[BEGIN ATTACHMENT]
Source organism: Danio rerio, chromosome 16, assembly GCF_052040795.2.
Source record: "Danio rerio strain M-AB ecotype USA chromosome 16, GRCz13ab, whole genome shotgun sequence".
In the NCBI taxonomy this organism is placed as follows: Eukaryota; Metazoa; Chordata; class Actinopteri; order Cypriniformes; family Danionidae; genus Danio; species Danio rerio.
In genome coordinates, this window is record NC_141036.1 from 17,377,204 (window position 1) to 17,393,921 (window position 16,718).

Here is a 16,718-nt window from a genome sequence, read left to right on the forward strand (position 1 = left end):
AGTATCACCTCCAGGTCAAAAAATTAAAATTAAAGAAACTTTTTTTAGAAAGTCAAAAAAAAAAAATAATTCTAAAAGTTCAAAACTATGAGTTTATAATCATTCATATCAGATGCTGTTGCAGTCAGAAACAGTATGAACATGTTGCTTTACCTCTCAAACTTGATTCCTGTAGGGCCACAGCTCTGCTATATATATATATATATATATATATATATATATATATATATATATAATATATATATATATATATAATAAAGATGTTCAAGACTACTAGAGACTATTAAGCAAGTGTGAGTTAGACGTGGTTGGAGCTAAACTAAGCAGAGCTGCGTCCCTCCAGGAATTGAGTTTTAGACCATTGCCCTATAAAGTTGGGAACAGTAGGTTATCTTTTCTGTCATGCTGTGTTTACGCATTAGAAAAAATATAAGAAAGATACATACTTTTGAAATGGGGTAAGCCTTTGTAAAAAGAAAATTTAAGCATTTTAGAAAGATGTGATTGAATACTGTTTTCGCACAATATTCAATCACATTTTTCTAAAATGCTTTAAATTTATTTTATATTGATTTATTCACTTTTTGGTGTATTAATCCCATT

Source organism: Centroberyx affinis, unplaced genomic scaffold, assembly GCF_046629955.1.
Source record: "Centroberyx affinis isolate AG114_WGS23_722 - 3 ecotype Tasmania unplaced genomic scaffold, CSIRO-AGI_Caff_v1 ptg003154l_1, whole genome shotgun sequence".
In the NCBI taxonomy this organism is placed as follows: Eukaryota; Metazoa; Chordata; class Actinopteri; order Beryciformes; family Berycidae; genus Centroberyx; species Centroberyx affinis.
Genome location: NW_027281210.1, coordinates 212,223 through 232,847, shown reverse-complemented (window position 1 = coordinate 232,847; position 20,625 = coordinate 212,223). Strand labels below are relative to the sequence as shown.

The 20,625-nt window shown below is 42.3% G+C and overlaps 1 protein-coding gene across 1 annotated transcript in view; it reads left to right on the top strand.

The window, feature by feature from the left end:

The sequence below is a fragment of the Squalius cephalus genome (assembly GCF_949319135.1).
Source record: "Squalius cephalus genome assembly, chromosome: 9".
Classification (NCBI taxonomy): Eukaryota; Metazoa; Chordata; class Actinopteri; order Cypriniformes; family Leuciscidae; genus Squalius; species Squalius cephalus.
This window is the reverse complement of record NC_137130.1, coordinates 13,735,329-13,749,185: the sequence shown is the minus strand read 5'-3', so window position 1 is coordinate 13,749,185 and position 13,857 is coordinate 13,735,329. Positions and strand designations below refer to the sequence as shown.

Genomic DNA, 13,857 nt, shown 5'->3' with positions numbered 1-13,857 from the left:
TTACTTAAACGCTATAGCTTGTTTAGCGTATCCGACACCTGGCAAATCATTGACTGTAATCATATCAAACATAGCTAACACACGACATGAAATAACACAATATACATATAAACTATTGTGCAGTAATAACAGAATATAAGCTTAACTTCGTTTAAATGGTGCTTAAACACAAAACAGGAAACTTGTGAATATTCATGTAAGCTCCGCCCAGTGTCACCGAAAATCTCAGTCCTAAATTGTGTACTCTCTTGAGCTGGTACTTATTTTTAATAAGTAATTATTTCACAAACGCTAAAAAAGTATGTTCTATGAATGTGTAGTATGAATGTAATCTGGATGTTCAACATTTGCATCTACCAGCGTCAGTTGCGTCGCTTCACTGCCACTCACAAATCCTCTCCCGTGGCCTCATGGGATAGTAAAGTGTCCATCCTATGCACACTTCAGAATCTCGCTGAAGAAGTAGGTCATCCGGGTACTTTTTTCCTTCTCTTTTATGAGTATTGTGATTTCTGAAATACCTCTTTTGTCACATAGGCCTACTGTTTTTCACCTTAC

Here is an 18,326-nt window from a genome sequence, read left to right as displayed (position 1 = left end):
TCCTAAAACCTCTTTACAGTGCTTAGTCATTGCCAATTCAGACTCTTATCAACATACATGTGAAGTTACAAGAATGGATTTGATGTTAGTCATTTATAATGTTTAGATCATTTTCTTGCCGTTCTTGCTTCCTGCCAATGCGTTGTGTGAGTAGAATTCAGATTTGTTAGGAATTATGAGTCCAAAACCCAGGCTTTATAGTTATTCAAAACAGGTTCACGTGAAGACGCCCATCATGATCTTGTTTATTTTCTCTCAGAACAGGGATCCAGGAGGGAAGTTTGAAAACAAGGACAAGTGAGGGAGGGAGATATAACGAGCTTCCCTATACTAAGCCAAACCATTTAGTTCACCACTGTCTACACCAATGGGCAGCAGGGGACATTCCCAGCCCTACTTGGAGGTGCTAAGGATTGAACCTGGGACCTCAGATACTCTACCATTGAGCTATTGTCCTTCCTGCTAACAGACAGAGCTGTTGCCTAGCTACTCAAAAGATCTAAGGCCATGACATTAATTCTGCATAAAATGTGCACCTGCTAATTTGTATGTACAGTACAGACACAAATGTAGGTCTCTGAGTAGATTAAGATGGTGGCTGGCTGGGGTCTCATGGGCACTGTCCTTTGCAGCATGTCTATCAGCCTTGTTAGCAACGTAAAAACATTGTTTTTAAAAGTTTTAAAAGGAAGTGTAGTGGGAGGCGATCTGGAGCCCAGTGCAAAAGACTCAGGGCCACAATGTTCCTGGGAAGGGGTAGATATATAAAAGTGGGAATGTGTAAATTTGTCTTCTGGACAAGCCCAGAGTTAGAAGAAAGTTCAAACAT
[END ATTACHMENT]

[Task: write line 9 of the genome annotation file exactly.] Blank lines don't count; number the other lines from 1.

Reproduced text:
In the NCBI taxonomy this organism is placed as follows: Eukaryota; Metazoa; Chordata; class Actinopteri; order Beryciformes; family Berycidae; genus Centroberyx; species Centroberyx affinis.